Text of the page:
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Produced by the OSU Superfund Research Program - (opens in a new window) Available on YouTube
(7 minutes 27 seconds long)
This table shows 18 PAHs that have been deemed 'priority' PAHs. While there are limited regulations for some of these PAHs, they do not apply to the general public or to outdoor air. The table below shows existing information about where these PAHs are found, and any known health effects. While these PAHs may be present in our environment, these does not necessarily mean you will experience poor health effects.
|Potential Sources of the PAH|
|PAH||Cigarettes/ e-cigarettes||Diesel fuels||Grilled/charred food||Petroleum products, coal tar, coal burning||Wildfire/ agricultural smoke||Health Concern(s)|
|acenaphthylene||☑||☑||☑||☑||☑||No information available|
|anthracene||☑||☑||☑||☑||☑||No information available|
|benzo[e]pyrene||☑||☐||☐||☑||☑||No information available|
|benzo[ghi]perylene||☑||☐||☑||☑||☑||No information available|
|chrysene||☑||☑||☑||☑||☑||No information available|
What are PAHs?
Polycyclic aromatic hydrocarbons (PAHs) are a class of more than 100 chemicals composed of up to six benzene rings fused together such that any two adjacent benzene rings share two carbon bonds.
Why is a research focus on PAH mixtures so important?
Hundreds of PAHs are present in environmental mixtures. PAHs account for 4 of the top 10 most hazardous substances on the 2011 ATSDR Priority List of Hazardous Substances. Although many studies employed single PAHs, humans are exposed to complex mixtures.
Where do PAHs come from?
Three classes of PAHs in the environment:
1. Biogenic (minor)
Generated by high temperature combustion of organic matter
What happens to PAHs in the environment?
What is the connection between PAHs and human health?
PAHs are a human health concern. A number of studies show increased incidence of cancer (lung, skin, and urinary cancers) in humans exposed to PAH mixtures.
Many individual PAH compounds have been classified as probable or possible carcinogens by entities such as the National Toxicology Program and the Environmental Protection Agency (EPA).
Health effects of PAHs
The effects on human health will depend mainly on the extent of exposure (length of time, etc), the amount one is exposed to (or concentration), the innate toxicity of the PAHs and whether exposure occurs via inhalation, ingestion or skin contact. A variety of other factors can also affect health impacts from such exposure, including pre-existing health status and age.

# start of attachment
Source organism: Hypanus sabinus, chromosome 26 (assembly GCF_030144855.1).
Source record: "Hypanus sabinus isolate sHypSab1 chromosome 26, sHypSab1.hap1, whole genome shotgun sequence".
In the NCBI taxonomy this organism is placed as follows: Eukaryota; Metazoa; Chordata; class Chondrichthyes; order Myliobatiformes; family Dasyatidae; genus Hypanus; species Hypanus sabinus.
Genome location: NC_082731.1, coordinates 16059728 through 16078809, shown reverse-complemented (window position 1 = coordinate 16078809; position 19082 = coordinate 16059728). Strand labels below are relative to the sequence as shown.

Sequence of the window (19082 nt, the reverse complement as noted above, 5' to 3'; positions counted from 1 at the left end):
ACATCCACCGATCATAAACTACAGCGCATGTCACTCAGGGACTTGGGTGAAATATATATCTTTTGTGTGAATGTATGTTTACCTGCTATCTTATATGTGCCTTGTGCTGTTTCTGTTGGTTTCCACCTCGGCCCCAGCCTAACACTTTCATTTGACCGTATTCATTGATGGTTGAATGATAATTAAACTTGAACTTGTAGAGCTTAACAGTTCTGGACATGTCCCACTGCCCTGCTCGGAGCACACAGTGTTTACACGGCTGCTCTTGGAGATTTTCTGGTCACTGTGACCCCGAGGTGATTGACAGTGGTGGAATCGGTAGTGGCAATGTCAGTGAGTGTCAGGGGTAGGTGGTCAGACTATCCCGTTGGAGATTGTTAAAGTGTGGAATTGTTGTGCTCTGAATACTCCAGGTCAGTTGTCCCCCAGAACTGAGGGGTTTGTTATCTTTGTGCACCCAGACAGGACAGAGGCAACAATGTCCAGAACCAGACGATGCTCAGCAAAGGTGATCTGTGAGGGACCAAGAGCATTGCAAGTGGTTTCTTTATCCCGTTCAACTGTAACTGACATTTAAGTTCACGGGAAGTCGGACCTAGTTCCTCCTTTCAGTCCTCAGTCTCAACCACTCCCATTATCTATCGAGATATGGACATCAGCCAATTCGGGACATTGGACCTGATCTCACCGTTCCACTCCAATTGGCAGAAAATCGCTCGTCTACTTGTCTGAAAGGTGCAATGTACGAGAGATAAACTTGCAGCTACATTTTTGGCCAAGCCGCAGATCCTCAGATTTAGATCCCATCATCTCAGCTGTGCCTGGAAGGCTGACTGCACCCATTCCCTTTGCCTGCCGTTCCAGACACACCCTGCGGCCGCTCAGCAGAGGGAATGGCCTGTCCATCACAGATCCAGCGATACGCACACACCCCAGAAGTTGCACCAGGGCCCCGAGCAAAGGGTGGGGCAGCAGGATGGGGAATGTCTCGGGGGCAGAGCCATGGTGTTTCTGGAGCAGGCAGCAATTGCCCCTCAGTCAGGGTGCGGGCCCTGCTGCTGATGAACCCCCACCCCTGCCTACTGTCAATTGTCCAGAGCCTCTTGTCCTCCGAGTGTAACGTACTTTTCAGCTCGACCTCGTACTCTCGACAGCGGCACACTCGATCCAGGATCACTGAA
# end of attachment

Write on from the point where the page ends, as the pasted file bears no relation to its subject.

The ability of PAHs to induce short-term health effects in humans is not clear. Occupational exposures to high levels of pollutant mixtures containing PAHs has resulted in symptoms such as eye irritation, nausea, vomiting, diarrhea and confusion. However, it is not known which of the mixture components were causing these effects. Mixtures of PAHs are known to cause skin effects in animals and humans such as irritation and inflammation. Anthracene, benzo(a)pyrene and naphthalene are direct skin irritants while anthracene and benzo(a)pyrene are reported to be skin sensitizers, i.e. cause an allergic skin response in animals and humans.
Seventeen individual PAHs get more attention because of possibility of exposure and harmful health affects. These 17 PAHs are:
How might I be exposed to PAHs?
What can I do to minimize my exposure to PAHs?
Since PAHs are found throughout the environment, it is difficult to avoid exposure. However, you can significantly reduce exposure by avoiding certain areas and by modifying some home and recreational activities. The following are practical and easy steps you can follow to reduce PAH exposure.
Note: Workers involved at the oil spill cleanup sites are covered by OSHA's Hazardous Waste Operations and Emergency Response standard (1910.120 and 1926.65). This standard requires that workers be provided protective equipment and special training by specially trained personnel who have received extensive training.
More PAH Resources